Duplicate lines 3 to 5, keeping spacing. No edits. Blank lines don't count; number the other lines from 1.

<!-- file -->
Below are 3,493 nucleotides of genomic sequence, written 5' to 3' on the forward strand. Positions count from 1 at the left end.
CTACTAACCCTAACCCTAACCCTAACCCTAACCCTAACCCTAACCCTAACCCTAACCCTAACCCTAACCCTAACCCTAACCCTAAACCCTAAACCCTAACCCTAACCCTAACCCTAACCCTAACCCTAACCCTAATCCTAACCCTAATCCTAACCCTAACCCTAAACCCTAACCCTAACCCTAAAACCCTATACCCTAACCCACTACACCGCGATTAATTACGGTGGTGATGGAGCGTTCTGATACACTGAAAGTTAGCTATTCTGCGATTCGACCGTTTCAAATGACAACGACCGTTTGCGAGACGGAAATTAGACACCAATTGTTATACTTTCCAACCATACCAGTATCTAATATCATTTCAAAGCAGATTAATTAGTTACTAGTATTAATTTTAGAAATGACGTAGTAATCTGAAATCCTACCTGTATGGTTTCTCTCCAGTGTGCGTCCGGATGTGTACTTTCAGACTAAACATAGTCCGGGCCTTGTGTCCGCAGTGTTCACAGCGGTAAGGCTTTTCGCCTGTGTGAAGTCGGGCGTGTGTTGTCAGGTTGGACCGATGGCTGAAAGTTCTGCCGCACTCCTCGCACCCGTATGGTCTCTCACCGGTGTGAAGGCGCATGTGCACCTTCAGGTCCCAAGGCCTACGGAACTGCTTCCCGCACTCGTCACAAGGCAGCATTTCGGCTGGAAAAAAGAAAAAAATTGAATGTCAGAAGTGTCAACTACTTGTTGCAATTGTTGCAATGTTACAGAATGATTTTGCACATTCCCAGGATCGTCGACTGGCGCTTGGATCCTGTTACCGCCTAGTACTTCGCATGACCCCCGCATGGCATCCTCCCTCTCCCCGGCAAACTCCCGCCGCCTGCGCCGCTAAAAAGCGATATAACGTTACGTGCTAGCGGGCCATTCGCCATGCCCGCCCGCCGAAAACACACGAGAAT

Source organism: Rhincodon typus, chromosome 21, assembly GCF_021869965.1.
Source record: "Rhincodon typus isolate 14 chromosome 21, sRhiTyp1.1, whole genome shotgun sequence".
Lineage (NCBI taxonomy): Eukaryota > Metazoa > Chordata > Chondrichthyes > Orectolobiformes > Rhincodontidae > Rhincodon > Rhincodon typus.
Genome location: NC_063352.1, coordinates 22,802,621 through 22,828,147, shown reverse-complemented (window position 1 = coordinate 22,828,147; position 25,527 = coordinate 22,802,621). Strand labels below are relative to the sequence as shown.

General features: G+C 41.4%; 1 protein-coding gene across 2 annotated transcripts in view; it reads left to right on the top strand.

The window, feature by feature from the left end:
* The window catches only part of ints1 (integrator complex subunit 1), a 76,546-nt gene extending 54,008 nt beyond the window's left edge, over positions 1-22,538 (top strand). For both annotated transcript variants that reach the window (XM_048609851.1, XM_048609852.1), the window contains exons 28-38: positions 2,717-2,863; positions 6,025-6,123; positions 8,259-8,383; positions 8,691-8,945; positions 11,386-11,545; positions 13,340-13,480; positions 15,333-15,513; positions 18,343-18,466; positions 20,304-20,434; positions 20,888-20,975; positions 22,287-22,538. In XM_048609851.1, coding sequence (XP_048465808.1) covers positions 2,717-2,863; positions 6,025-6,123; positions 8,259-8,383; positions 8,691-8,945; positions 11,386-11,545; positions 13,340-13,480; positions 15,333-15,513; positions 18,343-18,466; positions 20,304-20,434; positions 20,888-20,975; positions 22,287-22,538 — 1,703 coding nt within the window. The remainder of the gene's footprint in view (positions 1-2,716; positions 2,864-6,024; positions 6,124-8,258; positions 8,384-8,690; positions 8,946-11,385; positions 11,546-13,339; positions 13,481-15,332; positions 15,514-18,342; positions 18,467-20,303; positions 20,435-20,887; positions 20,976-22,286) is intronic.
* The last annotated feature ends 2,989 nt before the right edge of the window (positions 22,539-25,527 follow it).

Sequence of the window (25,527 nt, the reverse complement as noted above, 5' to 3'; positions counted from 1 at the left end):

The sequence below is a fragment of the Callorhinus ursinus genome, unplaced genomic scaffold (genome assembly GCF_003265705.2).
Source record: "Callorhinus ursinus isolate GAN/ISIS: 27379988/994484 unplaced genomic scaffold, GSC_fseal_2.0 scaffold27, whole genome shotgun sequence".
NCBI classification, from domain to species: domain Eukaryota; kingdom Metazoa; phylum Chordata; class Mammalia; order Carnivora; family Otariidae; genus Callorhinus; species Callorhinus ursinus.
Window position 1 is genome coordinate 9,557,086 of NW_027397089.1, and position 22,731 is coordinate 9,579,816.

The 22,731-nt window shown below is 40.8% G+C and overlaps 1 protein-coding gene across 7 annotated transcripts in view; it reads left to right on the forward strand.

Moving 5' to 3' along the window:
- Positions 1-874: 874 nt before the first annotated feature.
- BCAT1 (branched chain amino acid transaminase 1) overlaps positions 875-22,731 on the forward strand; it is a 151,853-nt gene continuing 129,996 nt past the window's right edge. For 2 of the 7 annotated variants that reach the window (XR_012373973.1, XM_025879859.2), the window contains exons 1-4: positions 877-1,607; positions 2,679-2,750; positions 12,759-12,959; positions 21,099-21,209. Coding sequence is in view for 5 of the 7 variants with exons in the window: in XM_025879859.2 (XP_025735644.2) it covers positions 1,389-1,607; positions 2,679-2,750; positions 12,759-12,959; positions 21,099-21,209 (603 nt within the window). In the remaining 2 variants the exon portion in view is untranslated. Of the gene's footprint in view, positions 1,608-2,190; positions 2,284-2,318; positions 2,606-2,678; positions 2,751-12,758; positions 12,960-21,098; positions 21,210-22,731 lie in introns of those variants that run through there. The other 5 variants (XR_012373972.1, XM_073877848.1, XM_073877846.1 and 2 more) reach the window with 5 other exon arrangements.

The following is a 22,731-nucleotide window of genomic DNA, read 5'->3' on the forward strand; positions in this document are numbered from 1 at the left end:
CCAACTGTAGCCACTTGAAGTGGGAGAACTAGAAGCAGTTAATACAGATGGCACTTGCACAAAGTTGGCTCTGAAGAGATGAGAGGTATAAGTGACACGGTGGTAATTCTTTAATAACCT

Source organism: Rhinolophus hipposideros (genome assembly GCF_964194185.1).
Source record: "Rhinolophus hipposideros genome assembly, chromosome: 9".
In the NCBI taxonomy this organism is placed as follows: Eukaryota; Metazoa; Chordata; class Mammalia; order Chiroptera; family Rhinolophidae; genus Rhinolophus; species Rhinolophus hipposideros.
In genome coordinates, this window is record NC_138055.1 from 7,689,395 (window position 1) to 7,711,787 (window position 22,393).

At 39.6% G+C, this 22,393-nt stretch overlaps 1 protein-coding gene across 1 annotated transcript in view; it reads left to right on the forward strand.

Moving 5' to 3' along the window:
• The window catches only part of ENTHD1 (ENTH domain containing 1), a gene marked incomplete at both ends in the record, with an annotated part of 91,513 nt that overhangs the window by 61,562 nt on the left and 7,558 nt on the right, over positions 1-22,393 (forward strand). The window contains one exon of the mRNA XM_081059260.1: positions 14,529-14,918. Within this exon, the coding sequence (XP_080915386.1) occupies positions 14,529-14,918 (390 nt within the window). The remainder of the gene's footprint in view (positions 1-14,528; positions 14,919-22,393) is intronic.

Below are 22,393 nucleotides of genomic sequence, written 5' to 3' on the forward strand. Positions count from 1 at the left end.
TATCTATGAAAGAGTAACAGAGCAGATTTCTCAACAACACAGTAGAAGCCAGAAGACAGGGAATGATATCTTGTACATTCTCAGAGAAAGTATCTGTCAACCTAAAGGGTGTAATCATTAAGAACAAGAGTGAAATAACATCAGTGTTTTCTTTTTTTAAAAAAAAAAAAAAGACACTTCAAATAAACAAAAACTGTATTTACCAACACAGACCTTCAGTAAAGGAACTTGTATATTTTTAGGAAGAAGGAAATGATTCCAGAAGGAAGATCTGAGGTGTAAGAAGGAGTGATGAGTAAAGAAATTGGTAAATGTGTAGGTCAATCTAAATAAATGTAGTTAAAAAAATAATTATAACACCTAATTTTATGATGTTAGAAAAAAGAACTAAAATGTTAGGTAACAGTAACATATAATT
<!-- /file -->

Source organism: Rhincodon typus, chromosome 21, assembly GCF_021869965.1.
Source record: "Rhincodon typus isolate 14 chromosome 21, sRhiTyp1.1, whole genome shotgun sequence".
Lineage (NCBI taxonomy): Eukaryota > Metazoa > Chordata > Chondrichthyes > Orectolobiformes > Rhincodontidae > Rhincodon > Rhincodon typus.